Recently, i.e. today, I have once again visited a conundrum that has plagued me since the beginning of my artistic awakening- how do you represent experience in the more static forms of sculpture, painting, or drawing? My thoughts seem to travel two interrelated and similar tracks on this and both raise more questions than answers.
My first thought process:
I am trying to replicate, or at least accurately express, an experience through participating in the experience of creating which will then be interpreted through the experience of viewing the creation. This strikes me as similar to translating from one language to another so it can be read in a third. It seems that anything that may survive from the actual experience into the creation of the work is undermined by the shift into the more passive context of observation from that of participation or creation. In effect, what the observer sees relates more to their own individual past experiences than to any experience I may have been trying to capture.
The second line:
I blame this train of thought on reading freakin’ Jean-Paul Sartre and Virginia Woolf in high school - Watch what seeds you plant in fertile soil. They are both preoccupied with aesthetics, in particular when dealing with “lived” experience and the difference between imagination, creativity and perception. This thought process is based in a wider philosophical context wherein the world and our actions in it are interdependent, meaning that everything is dependent on others things in such a complex way that everything becomes subject to unseen effects and is not logically necessary- in other words, anything is possible depending… We make sense of experience in a discursive manner rather than an intuitive one, but this is a fragile way of operating as it depends upon the way we simplify and symbolize the complexity in order to function. When the natural complexity of life rears its head, or we look too hard at our symbols, our previous understanding can be cast adrift. How does this relate to my issue? Well, if we are unable to wholly experience anything, we are definitely going to experience problems expressing the fullness of an experience to someone who will not be able to fully experience our translation of the experience.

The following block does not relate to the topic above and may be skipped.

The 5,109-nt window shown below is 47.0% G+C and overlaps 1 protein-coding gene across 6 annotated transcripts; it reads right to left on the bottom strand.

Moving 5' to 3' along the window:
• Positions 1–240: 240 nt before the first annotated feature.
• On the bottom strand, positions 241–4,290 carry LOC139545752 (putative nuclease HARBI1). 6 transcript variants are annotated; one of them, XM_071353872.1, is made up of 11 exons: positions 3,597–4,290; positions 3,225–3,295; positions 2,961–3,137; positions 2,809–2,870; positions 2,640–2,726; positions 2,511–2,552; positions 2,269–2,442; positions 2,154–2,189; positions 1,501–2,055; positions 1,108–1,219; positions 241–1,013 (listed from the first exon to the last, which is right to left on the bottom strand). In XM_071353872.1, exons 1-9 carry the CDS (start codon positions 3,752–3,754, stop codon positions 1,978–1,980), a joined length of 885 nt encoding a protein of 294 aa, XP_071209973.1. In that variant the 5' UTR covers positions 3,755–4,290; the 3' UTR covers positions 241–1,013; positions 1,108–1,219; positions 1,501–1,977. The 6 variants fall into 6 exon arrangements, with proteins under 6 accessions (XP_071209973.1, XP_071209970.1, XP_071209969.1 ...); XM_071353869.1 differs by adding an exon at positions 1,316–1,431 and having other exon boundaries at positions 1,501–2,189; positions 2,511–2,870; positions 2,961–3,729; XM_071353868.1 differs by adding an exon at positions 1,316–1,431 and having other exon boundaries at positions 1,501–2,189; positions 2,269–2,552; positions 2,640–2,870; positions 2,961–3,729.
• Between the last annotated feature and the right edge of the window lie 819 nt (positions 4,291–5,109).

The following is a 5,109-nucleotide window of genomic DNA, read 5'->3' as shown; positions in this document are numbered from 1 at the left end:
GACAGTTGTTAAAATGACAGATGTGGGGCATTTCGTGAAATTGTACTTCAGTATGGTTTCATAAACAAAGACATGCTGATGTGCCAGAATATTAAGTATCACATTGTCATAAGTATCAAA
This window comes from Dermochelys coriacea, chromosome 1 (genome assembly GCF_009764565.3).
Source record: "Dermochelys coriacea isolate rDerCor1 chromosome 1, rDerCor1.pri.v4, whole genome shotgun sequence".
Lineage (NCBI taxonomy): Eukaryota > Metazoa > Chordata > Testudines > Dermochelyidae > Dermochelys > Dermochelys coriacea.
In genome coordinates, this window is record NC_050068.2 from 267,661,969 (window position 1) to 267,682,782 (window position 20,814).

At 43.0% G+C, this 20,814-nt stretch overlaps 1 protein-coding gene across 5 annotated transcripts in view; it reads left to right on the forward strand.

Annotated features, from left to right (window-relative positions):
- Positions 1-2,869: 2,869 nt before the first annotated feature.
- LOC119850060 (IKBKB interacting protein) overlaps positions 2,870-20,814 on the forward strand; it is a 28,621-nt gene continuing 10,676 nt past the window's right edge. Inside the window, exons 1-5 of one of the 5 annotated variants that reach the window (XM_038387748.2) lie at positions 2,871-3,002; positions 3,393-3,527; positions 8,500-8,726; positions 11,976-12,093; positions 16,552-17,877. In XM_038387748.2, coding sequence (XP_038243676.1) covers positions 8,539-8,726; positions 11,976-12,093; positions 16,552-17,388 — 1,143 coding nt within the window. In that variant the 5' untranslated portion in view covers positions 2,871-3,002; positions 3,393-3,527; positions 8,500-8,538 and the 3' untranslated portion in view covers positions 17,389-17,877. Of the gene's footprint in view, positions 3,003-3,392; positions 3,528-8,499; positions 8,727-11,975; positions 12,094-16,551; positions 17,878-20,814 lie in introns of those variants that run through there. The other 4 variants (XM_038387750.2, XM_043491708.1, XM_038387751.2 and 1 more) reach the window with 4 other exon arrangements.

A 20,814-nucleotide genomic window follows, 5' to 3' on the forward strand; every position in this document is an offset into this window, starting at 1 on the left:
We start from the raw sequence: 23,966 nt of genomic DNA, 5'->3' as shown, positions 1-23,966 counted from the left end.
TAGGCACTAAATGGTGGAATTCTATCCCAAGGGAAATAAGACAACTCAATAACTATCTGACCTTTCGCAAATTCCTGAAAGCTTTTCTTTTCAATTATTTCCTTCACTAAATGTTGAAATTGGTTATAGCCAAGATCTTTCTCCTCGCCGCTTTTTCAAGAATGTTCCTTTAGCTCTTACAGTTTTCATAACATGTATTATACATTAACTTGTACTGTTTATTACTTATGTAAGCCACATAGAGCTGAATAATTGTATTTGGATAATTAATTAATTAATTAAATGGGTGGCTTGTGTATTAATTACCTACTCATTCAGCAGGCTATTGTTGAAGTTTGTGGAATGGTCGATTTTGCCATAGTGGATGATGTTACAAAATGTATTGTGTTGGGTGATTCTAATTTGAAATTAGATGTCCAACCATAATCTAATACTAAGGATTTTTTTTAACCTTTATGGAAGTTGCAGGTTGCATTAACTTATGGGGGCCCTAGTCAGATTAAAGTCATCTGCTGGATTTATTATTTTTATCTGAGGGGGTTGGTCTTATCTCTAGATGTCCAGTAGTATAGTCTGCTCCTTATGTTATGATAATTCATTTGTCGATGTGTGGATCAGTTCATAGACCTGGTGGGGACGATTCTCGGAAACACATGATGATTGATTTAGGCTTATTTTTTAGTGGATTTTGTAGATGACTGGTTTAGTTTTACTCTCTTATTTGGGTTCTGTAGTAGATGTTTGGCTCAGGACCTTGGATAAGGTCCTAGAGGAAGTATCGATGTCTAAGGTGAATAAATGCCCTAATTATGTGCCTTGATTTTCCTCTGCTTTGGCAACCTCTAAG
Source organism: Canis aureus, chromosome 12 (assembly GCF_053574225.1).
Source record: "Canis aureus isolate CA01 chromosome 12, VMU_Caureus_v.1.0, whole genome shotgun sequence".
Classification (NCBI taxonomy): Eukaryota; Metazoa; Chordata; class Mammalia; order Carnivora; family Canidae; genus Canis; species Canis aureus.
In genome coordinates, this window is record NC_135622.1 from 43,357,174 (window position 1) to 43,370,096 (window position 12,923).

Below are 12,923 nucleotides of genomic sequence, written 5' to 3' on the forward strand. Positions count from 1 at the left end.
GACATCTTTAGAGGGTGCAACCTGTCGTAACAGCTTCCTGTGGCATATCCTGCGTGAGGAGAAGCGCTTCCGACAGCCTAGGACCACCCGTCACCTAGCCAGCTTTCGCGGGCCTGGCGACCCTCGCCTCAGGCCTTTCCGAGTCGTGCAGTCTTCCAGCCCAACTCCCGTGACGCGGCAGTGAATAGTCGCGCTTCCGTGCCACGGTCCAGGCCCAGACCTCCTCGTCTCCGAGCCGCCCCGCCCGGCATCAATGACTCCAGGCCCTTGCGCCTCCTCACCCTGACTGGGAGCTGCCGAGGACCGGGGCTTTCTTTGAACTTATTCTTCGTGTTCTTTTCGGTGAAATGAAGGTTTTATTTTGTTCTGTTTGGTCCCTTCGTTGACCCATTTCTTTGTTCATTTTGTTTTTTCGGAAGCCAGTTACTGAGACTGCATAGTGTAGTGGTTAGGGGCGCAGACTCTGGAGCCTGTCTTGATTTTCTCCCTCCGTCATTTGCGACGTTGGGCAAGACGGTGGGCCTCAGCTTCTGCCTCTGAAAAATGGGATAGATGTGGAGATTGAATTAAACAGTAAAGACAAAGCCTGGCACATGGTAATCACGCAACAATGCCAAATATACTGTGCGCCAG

Look, I’m not sure what any of this means, but it has in the past driven me to create art that is more about creating a space where the observer/participant is encouraged to create their own “lived” experience of that space with minimal cues from me as to what that should be. This has often resulted in the bringing together of objects (made and found) and arranging them in such a way that they separate the space between them from that which is without. The participant in creating the interactions between the objects in effect creates a new work each time they shift their perception. The objects are not works alone or in a group, but only in their relationship to each other and the participant.
Maybe, today’s rumination is leading me back to this work and away from my one-off drawings, paintings, and sculptures.